Van Diemen's Land: A History

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Black Inc., 2008 - History - 388 pages

Almost half of the convicts who came to Australia came to Van Diemen's Land. There they found a land of bounty and a penal society, a kangaroo economy and a new way of life.

In this book James Boyce shows how the convicts were changed by the natural world they encountered. Escaping authority, they soon settled away from the towns, dressing in kangaroo-skin and living off the land. Behind the official attempt to create a Little England was another story of adaptation, in which the poor, the exiled and the criminal made a new home in a strange land. This is their story, the story of Van Diemen's Land.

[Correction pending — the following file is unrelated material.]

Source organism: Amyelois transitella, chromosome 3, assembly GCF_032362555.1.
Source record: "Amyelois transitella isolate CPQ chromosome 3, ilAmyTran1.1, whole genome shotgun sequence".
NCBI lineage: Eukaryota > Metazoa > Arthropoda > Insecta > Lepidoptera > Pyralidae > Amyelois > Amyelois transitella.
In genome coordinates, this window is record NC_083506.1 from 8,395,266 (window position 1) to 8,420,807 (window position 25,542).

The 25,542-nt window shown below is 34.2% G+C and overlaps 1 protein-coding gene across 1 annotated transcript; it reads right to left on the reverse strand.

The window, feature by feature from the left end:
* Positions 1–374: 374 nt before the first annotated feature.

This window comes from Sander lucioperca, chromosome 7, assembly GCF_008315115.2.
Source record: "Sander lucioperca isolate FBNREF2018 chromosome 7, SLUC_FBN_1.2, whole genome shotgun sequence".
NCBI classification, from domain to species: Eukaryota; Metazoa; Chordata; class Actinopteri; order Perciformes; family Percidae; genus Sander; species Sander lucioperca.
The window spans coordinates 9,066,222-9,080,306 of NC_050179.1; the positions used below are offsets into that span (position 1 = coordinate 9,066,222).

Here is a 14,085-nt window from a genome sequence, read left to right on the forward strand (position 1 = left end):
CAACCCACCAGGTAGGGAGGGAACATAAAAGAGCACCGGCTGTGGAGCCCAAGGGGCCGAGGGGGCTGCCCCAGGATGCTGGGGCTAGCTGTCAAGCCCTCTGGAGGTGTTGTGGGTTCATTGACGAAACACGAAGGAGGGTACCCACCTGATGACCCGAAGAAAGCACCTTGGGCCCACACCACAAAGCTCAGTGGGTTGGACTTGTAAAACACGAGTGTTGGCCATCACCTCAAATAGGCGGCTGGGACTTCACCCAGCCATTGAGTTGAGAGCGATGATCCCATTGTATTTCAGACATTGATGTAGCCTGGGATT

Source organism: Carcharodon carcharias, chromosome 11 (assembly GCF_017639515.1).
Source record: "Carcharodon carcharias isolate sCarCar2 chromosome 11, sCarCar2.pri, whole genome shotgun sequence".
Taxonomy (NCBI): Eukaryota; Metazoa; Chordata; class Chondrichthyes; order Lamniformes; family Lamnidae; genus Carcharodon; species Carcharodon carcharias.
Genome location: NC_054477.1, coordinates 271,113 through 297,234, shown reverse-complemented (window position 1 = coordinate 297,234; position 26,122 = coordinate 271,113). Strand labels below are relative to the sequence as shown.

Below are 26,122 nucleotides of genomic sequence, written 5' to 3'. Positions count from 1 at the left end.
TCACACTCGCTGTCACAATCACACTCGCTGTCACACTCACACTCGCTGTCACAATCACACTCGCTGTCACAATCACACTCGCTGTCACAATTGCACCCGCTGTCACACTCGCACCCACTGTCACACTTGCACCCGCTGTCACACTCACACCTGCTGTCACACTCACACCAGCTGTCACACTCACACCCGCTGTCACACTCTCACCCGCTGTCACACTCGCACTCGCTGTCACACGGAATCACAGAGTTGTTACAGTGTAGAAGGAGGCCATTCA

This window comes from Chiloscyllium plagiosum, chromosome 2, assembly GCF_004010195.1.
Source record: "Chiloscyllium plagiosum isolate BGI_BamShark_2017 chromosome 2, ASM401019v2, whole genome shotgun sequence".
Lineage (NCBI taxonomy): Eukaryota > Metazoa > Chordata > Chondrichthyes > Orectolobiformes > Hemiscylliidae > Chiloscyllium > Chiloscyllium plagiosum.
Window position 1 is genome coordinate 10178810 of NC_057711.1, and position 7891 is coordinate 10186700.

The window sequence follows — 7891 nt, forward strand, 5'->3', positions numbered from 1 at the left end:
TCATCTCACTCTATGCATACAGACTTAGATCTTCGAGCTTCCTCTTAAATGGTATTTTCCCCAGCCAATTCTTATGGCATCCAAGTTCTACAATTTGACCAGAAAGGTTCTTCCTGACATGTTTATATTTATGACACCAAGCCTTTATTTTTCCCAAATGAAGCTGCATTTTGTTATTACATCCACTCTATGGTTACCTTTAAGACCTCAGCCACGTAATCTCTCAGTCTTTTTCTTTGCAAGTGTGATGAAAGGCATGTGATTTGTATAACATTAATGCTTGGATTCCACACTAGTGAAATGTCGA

This is a book filled with new facts and new ideas about one of the most dramatic episodes in British colonialism. It tells of changing relations between bushrangers and lieutenant governors, convicts and Aborigines, and the growth of a unique society. Its focus is less on how the convict settlers of Van Diemen's Land changed their new environment, than on how it changed them. The island was not only the convicts' prison, it was their one source of hope.

In Van Diemen's Land, James Boyce goes beyond the history wars to shed new light on the early life of colonial Australia.


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User Review  - booksbooks11 - LibraryThing

This should be required reading for every Tasmanian, if not every Australian. It shatters many myths about early convict life and paints a vivid picture of the early years of the Tasmanian colony ... Read full review



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Page 3 - Much cannot now be done, limited in food and reduced as the people are, who have not had one ounce of fresh animal food since first in the country; a country and place so forbidding and so hateful as only to merit execration and curses...

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